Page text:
When East Meets West: Understanding the Rationale Behind Indian Norms in the Workplace

You’re a Westerner working in a cross-cultural environment in India.

As a Westerner, you prefer communication that’s direct and clear.

You see ambiguity as a stumbling block in business, so you ask direct questions and expect direct answers in return.

Your Indian colleagues, on the other hand, demonstrate some indirect behaviors that you don’t understand.

The rationale behind this style of communication is a mystery to you, and the need for managerial approval in many cases rubs you the wrong way. You see it as unnecessary micromanagement.

This is a situation in which understanding the rationale behind your colleagues’ culture will forge a better business relationship.

Harmony & Many Truths

Mr. Waseem Hussain cleared up this mysterious rationale for me.

As a bicultural professional who has grown up in Switzerland with Indian parents, he knew both sides of the coin and could bridge that cross-cultural barrier between Indian and European mentalities.

In other words, he was the best zookeeper to explain the behavior of other animals in the zoo to me, the monkey.

When I posed a question about why I couldn’t receive a clear answer to a clear issue from Indian colleagues, he replied that, in some ways, it has to do with Hinduism.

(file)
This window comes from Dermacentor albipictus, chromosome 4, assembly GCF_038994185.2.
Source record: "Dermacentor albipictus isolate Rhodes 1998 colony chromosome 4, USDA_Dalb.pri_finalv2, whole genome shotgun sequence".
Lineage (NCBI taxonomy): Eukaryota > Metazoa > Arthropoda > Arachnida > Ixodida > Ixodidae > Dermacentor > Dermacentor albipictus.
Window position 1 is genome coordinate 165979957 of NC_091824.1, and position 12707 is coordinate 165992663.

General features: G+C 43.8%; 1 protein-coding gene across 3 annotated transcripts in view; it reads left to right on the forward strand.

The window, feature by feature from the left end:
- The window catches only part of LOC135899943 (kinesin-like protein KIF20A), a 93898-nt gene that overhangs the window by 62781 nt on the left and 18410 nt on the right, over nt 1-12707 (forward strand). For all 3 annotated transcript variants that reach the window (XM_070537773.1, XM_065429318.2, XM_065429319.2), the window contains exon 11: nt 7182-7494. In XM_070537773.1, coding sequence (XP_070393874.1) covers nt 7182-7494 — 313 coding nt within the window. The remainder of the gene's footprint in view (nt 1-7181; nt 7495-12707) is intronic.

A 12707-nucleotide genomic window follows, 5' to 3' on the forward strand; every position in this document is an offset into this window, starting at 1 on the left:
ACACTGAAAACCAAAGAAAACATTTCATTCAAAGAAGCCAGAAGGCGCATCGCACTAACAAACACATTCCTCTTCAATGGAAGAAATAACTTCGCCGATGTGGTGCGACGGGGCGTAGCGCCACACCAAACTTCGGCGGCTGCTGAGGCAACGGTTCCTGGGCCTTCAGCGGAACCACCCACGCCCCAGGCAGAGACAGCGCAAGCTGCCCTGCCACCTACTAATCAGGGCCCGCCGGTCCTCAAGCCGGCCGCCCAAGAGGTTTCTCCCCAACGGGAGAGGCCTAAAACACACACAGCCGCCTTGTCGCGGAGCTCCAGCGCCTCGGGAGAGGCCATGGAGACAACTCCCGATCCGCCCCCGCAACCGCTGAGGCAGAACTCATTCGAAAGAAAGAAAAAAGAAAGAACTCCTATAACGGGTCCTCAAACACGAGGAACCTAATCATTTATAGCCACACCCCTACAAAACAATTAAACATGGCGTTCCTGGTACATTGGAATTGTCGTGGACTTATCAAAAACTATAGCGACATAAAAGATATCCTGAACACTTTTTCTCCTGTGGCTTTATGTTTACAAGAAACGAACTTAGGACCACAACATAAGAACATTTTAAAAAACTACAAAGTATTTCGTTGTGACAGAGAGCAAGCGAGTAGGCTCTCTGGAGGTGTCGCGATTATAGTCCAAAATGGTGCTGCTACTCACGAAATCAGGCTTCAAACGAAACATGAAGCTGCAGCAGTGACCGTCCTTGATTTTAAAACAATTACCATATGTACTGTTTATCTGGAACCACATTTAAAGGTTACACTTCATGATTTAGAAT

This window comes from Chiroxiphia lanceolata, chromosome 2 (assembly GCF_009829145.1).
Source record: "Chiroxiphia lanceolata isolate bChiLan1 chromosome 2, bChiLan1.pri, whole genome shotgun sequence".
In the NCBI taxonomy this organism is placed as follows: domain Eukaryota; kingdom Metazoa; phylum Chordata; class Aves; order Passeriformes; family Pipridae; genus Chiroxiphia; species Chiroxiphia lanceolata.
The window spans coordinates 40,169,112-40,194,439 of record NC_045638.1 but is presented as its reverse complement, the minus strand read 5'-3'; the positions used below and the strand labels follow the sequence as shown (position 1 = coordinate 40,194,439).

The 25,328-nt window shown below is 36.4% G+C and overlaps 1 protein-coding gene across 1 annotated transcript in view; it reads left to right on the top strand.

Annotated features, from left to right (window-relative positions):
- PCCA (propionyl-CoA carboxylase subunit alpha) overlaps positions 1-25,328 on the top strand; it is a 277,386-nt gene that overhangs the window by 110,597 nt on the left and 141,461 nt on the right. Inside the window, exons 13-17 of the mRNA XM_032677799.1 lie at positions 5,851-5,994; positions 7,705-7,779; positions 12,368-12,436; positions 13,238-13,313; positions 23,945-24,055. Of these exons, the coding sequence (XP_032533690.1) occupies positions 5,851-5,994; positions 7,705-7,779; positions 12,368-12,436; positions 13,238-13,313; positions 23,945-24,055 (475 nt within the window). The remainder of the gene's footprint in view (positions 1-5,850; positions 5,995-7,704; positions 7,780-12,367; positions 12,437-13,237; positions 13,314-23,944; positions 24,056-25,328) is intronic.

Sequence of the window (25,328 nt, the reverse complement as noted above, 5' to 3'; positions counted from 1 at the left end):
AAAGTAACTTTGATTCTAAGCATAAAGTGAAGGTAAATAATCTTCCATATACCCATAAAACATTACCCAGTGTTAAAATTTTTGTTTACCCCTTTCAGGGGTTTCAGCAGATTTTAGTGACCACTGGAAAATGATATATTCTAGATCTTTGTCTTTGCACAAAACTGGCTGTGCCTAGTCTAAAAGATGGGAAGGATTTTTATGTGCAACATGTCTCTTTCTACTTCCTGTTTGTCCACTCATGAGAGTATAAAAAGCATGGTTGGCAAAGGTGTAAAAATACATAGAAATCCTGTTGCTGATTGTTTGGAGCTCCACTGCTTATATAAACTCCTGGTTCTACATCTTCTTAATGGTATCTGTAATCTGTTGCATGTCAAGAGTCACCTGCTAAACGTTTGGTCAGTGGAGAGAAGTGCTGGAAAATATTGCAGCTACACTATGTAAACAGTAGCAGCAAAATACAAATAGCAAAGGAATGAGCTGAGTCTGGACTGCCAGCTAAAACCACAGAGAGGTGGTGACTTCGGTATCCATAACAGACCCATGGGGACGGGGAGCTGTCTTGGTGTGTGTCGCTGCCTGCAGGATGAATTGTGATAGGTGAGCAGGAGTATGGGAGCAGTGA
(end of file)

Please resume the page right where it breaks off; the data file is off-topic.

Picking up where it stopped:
As the majority of Indians believe in many gods, the cultural rationale would be that there are many truths.

Another explanation for the rationale has to do with the cultural concept of harmony.

Say, you ask an Indian colleague to meet a 5 o’clock deadline.

Whether or not it’s possible to complete the work by that point, the colleague will tell you, “Yes, no problem.”

In reality, he may have no intention of completing the work by this deadline, but by offering the positive “yes,” he is in harmony with his Western counterpart.

A “no” means disharmony and discomfort on his part.

Universal Truth & Accountability

From the Westerner’s point of view, this behavior appears as blatant dishonesty.

You expect your colleague to abide by his word, as accountability and time sensitivity are important to your culture.

Most Western cultures are largely shaped by Christianity – that is, the belief in one god. As such, the culture’s norms and values revolve around a single universal truth.